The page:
Updated: Dec 6, 2022
New Mexico has called me for some time. My third trip to New Mexico in early October had a twofold mission–to meet the amazing Cohousing ABQ crew and to experience the art and culture of the northern New Mexico area. For a while, I’ve been intrigued by the concept of intentional community with opportunities for meaningful relationships and shared values caring for Mother Earth. Cohousing ABQ is compelling because of my fascination with the Southwest region and my passion for everything art.
I am an artist and art coach currently living in North Carolina and have taught in several colleges. During one memorable Art and Visual Culture class at Bergen Community College in New Jersey several years ago a student gave a presentation about Georgia O'Keeffe which prompted great conversation–her intriguing work, success as a female artist during the early 20th century, life with Alfred Stieglitz in New York City and later the bold move to Abiquiu, New Mexico. During the class session the students and I recognized O’Keeffe as 'The Mother of American Modernism’–an accurate title! I do believe Georgia herself has beckoned me to play.
During a tour of the Cohousing ABQ land I saw how wonderfully rustic and natural the land and surrounding area is as well as the close proximity to Old Town Albuquerque. We walked to the Bosque and saw trails, cottonwoods, and the adjacent neighborhood. I imagined the enjoyment of walking or riding a bike on the path through the Bosque.
Curious about the origins of the rich creative culture I started learning more about the complex history of the Native Americans and the Spanish colonists, the Santa Fe Trail, artists and art colonies and other events that influenced and helped shape the cultural tapestry.
Some of the earliest artists and artisans in the area–now known as the Ancestral Puebloans–lived in New Mexico and across the Southwest for perhaps 11,000 years and were very creative people. Their life included a naturalistic religion with community ceremonies, a complex system of roads and extensive trade routes. The Ancestral Puebloans were architects of magnificent cities including a civilization in Chaco Canyon that built the largest structure in the Western hemisphere until the late 1880’s. They were basket weavers and potters. They wove blankets and used natural vegetable dyes.
When the Spanish arrived in 1540 they named the native people in the villages 'Pueblo' meaning community or village. Organized communal settlements made them resistant to attack by outsiders and colonists and they retained much of their culture and way of life. Within 100 years after the Spanish arrived, however, more than 50% of the Pueblo population was gone, probably due to disease brought by the Spanish and prolonged drought. Despite those losses, today there are 23 tribes located in New Mexico–19 Pueblos, three Apache tribes and the Navajo Nation.
Creative, resilient people who designed and built communal dwellings, held ceremonies and honored the land…what an inspiration for a co-housing community!
Hiking in the Sandia Mountains to the east of the city with a cohousing member I saw the desert up close, the white sandy soil, cacti and other vegetation with tiny unexpected blooms. These are foothills but provide fabulous views of the city. The Pueblo Revival architecture in Albuquerque and throughout New Mexico was inspired by the Taos Pueblo and historic adobe structures.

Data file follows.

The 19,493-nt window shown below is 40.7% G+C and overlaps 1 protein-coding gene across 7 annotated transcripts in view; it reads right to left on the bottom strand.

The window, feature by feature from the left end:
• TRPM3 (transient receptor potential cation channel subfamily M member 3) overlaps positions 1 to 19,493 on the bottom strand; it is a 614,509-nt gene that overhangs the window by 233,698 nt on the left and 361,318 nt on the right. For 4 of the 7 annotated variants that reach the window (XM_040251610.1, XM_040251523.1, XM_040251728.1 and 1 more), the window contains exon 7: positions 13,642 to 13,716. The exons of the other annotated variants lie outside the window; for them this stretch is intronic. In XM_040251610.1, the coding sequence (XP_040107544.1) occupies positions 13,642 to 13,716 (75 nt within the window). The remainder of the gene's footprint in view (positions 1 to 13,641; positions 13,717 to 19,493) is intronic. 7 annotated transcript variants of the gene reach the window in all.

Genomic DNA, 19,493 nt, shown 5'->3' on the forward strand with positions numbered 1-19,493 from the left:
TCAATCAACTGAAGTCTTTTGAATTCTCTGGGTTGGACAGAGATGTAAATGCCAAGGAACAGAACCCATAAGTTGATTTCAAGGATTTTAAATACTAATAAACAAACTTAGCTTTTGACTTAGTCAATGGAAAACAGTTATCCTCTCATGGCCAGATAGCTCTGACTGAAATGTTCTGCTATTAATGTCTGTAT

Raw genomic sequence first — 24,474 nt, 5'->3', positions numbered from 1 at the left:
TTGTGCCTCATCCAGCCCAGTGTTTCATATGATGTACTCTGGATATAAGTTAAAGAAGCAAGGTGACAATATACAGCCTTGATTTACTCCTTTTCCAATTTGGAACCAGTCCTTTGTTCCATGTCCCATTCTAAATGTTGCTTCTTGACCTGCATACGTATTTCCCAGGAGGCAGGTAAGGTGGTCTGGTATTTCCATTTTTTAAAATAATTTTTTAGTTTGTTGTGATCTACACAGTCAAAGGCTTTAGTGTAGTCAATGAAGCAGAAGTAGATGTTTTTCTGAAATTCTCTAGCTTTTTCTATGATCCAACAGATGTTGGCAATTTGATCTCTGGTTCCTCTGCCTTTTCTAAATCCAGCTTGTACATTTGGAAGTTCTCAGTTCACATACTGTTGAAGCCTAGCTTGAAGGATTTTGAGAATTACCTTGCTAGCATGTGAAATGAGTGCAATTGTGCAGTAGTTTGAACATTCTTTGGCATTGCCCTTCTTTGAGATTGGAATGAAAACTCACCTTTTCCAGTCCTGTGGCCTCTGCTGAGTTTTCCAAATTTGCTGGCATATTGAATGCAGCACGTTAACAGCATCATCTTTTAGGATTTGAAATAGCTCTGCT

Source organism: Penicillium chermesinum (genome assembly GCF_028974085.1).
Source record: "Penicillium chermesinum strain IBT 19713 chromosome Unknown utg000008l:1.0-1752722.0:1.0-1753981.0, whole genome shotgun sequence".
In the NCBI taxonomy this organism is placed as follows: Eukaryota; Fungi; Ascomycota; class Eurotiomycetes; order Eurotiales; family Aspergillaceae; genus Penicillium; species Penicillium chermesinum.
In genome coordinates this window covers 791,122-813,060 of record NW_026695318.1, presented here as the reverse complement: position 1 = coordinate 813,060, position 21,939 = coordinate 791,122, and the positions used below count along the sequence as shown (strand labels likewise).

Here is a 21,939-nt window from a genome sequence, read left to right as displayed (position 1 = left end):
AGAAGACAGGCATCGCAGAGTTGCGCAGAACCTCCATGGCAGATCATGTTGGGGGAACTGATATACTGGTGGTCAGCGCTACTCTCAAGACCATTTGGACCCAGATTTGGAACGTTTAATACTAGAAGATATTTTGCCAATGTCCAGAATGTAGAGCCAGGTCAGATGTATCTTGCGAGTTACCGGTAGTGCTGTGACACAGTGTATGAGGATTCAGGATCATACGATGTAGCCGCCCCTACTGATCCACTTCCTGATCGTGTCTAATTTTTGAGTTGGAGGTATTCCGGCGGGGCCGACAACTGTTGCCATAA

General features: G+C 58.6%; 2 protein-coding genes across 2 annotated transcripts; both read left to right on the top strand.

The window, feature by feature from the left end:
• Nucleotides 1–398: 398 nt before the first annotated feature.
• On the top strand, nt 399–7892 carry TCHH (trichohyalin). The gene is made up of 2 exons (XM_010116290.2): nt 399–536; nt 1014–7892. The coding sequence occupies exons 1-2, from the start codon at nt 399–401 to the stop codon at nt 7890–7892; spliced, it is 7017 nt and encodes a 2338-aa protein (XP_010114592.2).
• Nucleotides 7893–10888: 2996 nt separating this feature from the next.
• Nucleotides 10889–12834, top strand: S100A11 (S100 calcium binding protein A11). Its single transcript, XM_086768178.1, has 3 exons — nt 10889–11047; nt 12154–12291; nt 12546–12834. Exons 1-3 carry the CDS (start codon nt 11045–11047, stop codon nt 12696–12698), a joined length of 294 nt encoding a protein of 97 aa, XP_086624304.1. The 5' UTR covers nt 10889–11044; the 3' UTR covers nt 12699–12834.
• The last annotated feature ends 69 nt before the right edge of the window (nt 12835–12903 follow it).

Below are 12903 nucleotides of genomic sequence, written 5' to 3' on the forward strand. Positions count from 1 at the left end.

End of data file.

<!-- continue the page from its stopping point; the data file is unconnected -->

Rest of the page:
Beginning in the 1890’s, anthropologists and archeologists, artists and writers streamed into Santa Fe and Taos. The Taos Society of Artists formed in 1912 and Santa Fe art colony began in the 1910’s. In 1921, 'Los Cinco Pintores' had a show declaring their goal was to "take art to the people and not surrender to commercialism”–a manifesto I totally love.
Arts patron Mable Dodge Luhan arrived in Taos from New York City in the 1920's along with writer and artist friends and among her visitors was Georgia O’Keeffe whose art drew deeply on New Mexican light and color. Photographers, writers, painters, sculptors, weavers, printmakers and potters, many of Navajo and Apache heritage, contributed to the dynamic that evolved.
Santa Fe is now one of the top art markets in the country and was named a UNESCO Creative City. My own highlights in visiting the area included music performances at an art collective in Taos, an exhibit at the Sculpture Center in Taos, plein air painting near Ghost Ranch, and an artist's talk in the Railyard District in Santa Fe.
But Albuquerque itself is also a center for art and artists. The city has the distinction of being an important center for the film industry and home to a major university, the University of New Mexico. While there, I got to take in the Albuquerque Folk Festival as well as the colors of the Corrales farmers market.
Albuquerque has much to offer including easy access to incredible mountains with lots of recreation including hiking, rafting, and a ski basin that I’m sure would entice my sons. Many pictures of the desert-mountain-sky-landscapes will serve as references for abstract paintings in my studio.
While I already had one good friend in Albuquerque, after this visit I am glad to say I have many more! Members of Cohousing ABQ welcomed me and with each person I felt a real connection.
This truly is the land of enchantment, and much enriched by its art and artists, but it is the people who made my visit unforgettable and the possibility of Cohousing very enticing. From my perspective Cohousing ABQ honors and reflects the vibrant culture of New Mexico and, one might say, is an art form of its own!